It crept up out of nowhere... and now it's sucking customers away from traditional phone companies faster than a vampire on a bender!
Skype, the Internet phone service from KaZaA founder Niklas Zennstrom, now has over a million users, just eight weeks after its launch. The software, which enables PC-to-PC voice-over-IP (VOIP) calls, has seen as many as 120,000 people connected at the same time.
How are traditional phone companies reacting? Boardwatch has collected some anecdotes from a range of carriers. Here’s what they think:
"Skype has gone from 5,000 users to 120,000 users in two months. Is it going to replace the PSTN overnight? No, but it's certainly a very interesting thing to watch,” said Joe Glynn, VP of product strategy at Qwest, during a presentation at the Multiservice Switching Forum meeting in Vancouver this week (see Carriers Say VOIP & SIP Are Hot).
At the same conference Tadanobu Okada, director of R&D for NTT Communications Corp., said that VOIP will cost his company "one trillion yen" in 2004. Although he didn’t mention Skype in particular, Okada said, “NTT is not happy about the current IP phone business at all.” He asserted that, according to Japan's Yano Research Institute Ltd., there will be as many as 28 million VOIP users in Japan by 2007.
One major U.S. operator, which agreed to comment on condition of anonymity, was even more scathing of Skype. “We're talking about phone service, which folks have come to rely on like electricity and water. At the first sign of trouble, and with no customer service to call and no company to blame, consumers will find a full-service alternative... Most people want to use their current phone in their home and not be tied to the computer,” he said.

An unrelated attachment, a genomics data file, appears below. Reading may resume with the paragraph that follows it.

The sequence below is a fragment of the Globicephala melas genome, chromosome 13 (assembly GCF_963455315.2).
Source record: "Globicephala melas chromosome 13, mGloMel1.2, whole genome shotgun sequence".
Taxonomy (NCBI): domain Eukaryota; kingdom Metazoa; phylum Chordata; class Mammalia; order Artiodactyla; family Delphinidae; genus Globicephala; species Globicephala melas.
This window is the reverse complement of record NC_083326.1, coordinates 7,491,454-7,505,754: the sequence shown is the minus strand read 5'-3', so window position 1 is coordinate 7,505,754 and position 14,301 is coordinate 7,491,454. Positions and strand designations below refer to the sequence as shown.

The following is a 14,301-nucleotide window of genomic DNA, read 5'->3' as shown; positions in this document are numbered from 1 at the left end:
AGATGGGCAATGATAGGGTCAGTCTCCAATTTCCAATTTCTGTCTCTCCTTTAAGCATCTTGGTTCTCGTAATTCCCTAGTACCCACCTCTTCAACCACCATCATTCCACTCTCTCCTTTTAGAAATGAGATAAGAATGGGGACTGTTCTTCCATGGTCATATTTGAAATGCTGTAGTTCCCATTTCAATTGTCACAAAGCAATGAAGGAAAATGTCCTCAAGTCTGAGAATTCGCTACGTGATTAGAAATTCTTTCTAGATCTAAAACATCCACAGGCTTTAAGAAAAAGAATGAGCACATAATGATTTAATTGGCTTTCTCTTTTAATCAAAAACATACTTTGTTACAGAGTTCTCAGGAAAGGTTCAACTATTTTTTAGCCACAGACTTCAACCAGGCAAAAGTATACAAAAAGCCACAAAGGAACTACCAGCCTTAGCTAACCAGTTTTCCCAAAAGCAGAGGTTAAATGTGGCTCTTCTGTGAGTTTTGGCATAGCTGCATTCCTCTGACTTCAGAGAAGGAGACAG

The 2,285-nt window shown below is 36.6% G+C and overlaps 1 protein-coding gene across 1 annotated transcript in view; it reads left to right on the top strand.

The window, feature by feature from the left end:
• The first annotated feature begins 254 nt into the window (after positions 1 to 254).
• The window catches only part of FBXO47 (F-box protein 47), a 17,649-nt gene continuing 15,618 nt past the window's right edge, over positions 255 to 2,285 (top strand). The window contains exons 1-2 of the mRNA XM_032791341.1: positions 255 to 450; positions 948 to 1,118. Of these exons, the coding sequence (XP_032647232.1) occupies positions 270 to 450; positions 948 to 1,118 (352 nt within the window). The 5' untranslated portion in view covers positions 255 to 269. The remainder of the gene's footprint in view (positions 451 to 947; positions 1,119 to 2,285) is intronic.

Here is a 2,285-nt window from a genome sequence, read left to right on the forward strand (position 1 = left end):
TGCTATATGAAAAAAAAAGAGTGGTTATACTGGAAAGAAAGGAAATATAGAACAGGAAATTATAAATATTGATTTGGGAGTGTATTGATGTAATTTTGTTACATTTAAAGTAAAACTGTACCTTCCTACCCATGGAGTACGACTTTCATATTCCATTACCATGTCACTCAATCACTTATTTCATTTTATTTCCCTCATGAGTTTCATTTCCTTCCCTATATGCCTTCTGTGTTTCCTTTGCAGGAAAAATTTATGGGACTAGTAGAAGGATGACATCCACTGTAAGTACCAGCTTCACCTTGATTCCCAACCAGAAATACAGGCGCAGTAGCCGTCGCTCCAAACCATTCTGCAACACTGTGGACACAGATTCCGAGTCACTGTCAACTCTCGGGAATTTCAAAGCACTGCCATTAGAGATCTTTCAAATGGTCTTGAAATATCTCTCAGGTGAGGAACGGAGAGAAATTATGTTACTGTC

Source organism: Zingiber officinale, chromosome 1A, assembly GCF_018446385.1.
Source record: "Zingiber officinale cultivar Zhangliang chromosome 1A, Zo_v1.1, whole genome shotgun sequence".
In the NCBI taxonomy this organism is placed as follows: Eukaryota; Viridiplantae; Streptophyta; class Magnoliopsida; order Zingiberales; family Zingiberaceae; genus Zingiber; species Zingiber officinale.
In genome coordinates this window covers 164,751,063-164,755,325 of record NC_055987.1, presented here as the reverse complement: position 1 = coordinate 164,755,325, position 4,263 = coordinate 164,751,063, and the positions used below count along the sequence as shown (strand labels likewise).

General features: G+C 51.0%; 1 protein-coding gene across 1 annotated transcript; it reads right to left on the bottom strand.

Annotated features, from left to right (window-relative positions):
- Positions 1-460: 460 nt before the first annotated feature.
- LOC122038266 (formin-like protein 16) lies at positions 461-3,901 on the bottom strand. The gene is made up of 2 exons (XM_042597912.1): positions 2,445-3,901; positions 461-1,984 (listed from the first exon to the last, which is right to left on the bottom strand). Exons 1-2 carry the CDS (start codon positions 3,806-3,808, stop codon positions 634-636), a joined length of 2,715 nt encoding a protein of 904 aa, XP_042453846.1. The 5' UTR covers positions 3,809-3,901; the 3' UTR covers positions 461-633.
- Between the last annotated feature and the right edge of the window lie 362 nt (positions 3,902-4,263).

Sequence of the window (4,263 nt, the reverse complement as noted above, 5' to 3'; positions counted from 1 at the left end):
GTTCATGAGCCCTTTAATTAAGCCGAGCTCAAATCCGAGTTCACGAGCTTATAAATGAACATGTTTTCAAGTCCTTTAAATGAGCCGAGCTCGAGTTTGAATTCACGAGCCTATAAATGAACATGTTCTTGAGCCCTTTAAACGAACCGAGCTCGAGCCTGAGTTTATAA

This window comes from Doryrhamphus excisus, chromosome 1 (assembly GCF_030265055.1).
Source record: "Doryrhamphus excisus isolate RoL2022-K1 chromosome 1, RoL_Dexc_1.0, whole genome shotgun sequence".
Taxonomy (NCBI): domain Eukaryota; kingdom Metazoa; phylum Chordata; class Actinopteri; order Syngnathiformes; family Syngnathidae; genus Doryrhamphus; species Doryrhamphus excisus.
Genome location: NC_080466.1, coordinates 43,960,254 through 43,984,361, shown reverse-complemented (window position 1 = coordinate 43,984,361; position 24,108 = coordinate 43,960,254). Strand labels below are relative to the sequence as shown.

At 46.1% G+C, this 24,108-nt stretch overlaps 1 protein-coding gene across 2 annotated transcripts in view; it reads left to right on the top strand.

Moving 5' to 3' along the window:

”Skype is for the younger generation, kids on campus -- it’s not for the mainstream,” says a spokeswoman for MCI.
Naturally, established VOIP providers such as Vonage Holdings Corp. and 8x8 Inc. (Nasdaq: EGHT) have a different take on Skype’s early success. “It’s part of a growing movement that will eventually replace the PSTN,” says Huw Rees, VP of sales and marketing at 8x8. However, he notes that services from the likes of 8x8 and Vonage that bridge the gap between the PSTN and Internet telephony are “more universally useful” than Skype. “Grandma in Idaho is not about to start making Skype calls over the Internet, but she may well want to receive a VOIP call from her family who live abroad and want to connect directly to her regular phone line,” Rees says.
Vonage VP of product development Lou Holder says the quality of Skype calls is “terrible,” adding that “there’s always a market for stuff that’s free.”
Skype is of course working hard to improve the quality of its service and to interconnect with the PSTN in future releases, but right now it has more immediate technical hurdles to overcome.
Zennstrom admits the company wasn’t ready for the huge number of people that signed on. “The scaling was an issue initially,” he says, but he insists it is under control now. Another glitch involved people who registered fashionable names, such as J.Lo and Darth Vader, and then tried to sell them.
Skype spam might also be a problem down the line. “We will have to work on some kind of spam filter then. The simple thing to do is to only allow calls from people in your friends lists,” Zennstrom says.
Release 1.0 of the software is expected sometime this winter and will offer improved sound quality with a few new features, as well as some bug fixes. In addition, the company will launch a premium version, which will offer extra features (call holding, call waiting, multiple lines), conference calling, and voice mail. Pricing has not yet been released.
Analysts say that once Skype starts to make money, traditional operators will be forced to take notice of the service. That is, if Zennstrom’s vision of it hasn’t already shaken them to the core.
He predicts that over the next five years POTS (plain old telephone service) will be reduced to something you use in those rare cases when you call someone who refuses to migrate or to some third-world countries. “I see a clear parallel to the shift from fax to email,” he says... Skype is the email, POTS is the fax.”